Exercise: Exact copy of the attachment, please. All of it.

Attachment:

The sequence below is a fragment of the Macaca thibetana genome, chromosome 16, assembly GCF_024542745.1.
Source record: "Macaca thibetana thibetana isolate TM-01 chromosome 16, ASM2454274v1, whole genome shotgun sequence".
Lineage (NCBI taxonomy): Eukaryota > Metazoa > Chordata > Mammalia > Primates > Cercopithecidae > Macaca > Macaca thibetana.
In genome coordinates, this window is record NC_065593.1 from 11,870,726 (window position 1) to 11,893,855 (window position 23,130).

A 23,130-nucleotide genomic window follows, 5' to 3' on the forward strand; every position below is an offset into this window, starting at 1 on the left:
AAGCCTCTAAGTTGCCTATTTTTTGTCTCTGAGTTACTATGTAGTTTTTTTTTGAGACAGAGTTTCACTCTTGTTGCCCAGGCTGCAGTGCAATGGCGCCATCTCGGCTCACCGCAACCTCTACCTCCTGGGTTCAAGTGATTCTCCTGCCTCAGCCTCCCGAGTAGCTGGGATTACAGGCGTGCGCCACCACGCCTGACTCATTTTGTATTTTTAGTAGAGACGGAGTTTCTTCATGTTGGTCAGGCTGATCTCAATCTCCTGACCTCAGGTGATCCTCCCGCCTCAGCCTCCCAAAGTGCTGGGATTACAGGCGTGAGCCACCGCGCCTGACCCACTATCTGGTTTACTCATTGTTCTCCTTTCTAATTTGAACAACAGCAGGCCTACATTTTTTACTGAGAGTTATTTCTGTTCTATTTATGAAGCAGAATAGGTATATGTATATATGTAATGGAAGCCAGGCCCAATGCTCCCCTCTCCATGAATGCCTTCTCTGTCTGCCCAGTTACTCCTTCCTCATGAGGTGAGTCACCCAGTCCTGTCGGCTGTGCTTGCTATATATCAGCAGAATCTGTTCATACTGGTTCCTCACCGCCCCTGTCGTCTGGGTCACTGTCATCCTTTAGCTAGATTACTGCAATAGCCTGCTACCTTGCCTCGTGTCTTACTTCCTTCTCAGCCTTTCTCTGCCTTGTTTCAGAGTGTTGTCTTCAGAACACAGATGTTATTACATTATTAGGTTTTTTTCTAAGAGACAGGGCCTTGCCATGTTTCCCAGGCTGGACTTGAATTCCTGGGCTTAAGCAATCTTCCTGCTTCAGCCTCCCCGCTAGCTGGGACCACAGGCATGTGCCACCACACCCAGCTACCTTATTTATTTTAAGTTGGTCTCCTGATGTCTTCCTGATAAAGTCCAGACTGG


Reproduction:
The sequence below is a fragment of the Macaca thibetana genome, chromosome 16, assembly GCF_024542745.1.
Source record: "Macaca thibetana thibetana isolate TM-01 chromosome 16, ASM2454274v1, whole genome shotgun sequence".
Lineage (NCBI taxonomy): Eukaryota > Metazoa > Chordata > Mammalia > Primates > Cercopithecidae > Macaca > Macaca thibetana.
In genome coordinates, this window is record NC_065593.1 from 11,870,726 (window position 1) to 11,893,855 (window position 23,130).

A 23,130-nucleotide genomic window follows, 5' to 3' on the forward strand; every position below is an offset into this window, starting at 1 on the left:
AAGCCTCTAAGTTGCCTATTTTTTGTCTCTGAGTTACTATGTAGTTTTTTTTTGAGACAGAGTTTCACTCTTGTTGCCCAGGCTGCAGTGCAATGGCGCCATCTCGGCTCACCGCAACCTCTACCTCCTGGGTTCAAGTGATTCTCCTGCCTCAGCCTCCCGAGTAGCTGGGATTACAGGCGTGCGCCACCACGCCTGACTCATTTTGTATTTTTAGTAGAGACGGAGTTTCTTCATGTTGGTCAGGCTGATCTCAATCTCCTGACCTCAGGTGATCCTCCCGCCTCAGCCTCCCAAAGTGCTGGGATTACAGGCGTGAGCCACCGCGCCTGACCCACTATCTGGTTTACTCATTGTTCTCCTTTCTAATTTGAACAACAGCAGGCCTACATTTTTTACTGAGAGTTATTTCTGTTCTATTTATGAAGCAGAATAGGTATATGTATATATGTAATGGAAGCCAGGCCCAATGCTCCCCTCTCCATGAATGCCTTCTCTGTCTGCCCAGTTACTCCTTCCTCATGAGGTGAGTCACCCAGTCCTGTCGGCTGTGCTTGCTATATATCAGCAGAATCTGTTCATACTGGTTCCTCACCGCCCCTGTCGTCTGGGTCACTGTCATCCTTTAGCTAGATTACTGCAATAGCCTGCTACCTTGCCTCGTGTCTTACTTCCTTCTCAGCCTTTCTCTGCCTTGTTTCAGAGTGTTGTCTTCAGAACACAGATGTTATTACATTATTAGGTTTTTTTCTAAGAGACAGGGCCTTGCCATGTTTCCCAGGCTGGACTTGAATTCCTGGGCTTAAGCAATCTTCCTGCTTCAGCCTCCCCGCTAGCTGGGACCACAGGCATGTGCCACCACACCCAGCTACCTTATTTATTTTAAGTTGGTCTCCTGATGTCTTCCTGATAAAGTCCAGACTGG